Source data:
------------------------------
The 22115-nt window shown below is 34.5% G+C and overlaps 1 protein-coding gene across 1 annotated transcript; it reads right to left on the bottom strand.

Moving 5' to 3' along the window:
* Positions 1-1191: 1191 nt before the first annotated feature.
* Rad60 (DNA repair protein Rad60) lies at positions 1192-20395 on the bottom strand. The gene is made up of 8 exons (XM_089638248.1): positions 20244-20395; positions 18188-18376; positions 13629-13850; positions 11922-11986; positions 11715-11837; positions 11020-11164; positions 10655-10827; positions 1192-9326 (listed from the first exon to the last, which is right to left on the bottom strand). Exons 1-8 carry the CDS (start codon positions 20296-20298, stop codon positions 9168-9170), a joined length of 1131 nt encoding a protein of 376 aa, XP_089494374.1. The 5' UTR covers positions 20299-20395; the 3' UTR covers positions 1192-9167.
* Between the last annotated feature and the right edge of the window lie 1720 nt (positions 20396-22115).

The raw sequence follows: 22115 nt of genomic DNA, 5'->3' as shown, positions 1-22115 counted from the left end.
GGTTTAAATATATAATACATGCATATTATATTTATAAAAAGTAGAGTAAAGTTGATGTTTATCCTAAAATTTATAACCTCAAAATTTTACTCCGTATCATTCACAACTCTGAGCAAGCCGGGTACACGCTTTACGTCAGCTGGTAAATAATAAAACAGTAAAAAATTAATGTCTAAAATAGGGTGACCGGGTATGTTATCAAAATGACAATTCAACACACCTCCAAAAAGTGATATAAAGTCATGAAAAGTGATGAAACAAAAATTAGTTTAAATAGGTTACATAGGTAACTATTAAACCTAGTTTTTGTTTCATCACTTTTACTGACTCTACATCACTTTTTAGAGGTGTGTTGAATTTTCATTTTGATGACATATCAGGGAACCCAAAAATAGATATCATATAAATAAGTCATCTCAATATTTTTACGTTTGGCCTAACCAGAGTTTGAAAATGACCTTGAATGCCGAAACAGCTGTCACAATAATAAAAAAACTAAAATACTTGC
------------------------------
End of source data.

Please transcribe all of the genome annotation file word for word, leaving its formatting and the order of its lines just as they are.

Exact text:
The 22115-nt window shown below is 34.5% G+C and overlaps 1 protein-coding gene across 1 annotated transcript; it reads right to left on the bottom strand.

Moving 5' to 3' along the window:
* Positions 1-1191: 1191 nt before the first annotated feature.
* Rad60 (DNA repair protein Rad60) lies at positions 1192-20395 on the bottom strand. The gene is made up of 8 exons (XM_089638248.1): positions 20244-20395; positions 18188-18376; positions 13629-13850; positions 11922-11986; positions 11715-11837; positions 11020-11164; positions 10655-10827; positions 1192-9326 (listed from the first exon to the last, which is right to left on the bottom strand). Exons 1-8 carry the CDS (start codon positions 20296-20298, stop codon positions 9168-9170), a joined length of 1131 nt encoding a protein of 376 aa, XP_089494374.1. The 5' UTR covers positions 20299-20395; the 3' UTR covers positions 1192-9167.
* Between the last annotated feature and the right edge of the window lie 1720 nt (positions 20396-22115).

The raw sequence follows: 22115 nt of genomic DNA, 5'->3' as shown, positions 1-22115 counted from the left end.
GGTTTAAATATATAATACATGCATATTATATTTATAAAAAGTAGAGTAAAGTTGATGTTTATCCTAAAATTTATAACCTCAAAATTTTACTCCGTATCATTCACAACTCTGAGCAAGCCGGGTACACGCTTTACGTCAGCTGGTAAATAATAAAACAGTAAAAAATTAATGTCTAAAATAGGGTGACCGGGTATGTTATCAAAATGACAATTCAACACACCTCCAAAAAGTGATATAAAGTCATGAAAAGTGATGAAACAAAAATTAGTTTAAATAGGTTACATAGGTAACTATTAAACCTAGTTTTTGTTTCATCACTTTTACTGACTCTACATCACTTTTTAGAGGTGTGTTGAATTTTCATTTTGATGACATATCAGGGAACCCAAAAATAGATATCATATAAATAAGTCATCTCAATATTTTTACGTTTGGCCTAACCAGAGTTTGAAAATGACCTTGAATGCCGAAACAGCTGTCACAATAATAAAAAAACTAAAATACTTGC